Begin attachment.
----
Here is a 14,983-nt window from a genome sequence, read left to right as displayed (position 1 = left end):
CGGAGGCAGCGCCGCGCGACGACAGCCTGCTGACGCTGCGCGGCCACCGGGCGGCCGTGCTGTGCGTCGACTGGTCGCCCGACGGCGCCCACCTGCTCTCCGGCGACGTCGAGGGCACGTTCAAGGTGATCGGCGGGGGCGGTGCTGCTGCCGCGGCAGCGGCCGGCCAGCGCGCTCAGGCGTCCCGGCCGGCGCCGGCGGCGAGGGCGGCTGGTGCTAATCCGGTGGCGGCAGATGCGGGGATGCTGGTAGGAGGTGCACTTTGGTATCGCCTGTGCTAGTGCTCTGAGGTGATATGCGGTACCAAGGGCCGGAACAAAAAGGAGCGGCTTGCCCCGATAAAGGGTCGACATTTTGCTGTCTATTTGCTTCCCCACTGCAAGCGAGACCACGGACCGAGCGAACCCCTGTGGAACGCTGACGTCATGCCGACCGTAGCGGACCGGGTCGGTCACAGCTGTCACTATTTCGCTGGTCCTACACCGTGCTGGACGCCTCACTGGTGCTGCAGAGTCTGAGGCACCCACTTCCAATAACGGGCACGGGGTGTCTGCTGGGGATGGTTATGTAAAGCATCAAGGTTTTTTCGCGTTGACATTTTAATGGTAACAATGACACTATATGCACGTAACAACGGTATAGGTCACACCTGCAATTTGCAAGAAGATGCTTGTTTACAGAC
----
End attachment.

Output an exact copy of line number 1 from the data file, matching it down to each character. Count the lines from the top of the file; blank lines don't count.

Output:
Here is a 14,983-nt window from a genome sequence, read left to right as displayed (position 1 = left end):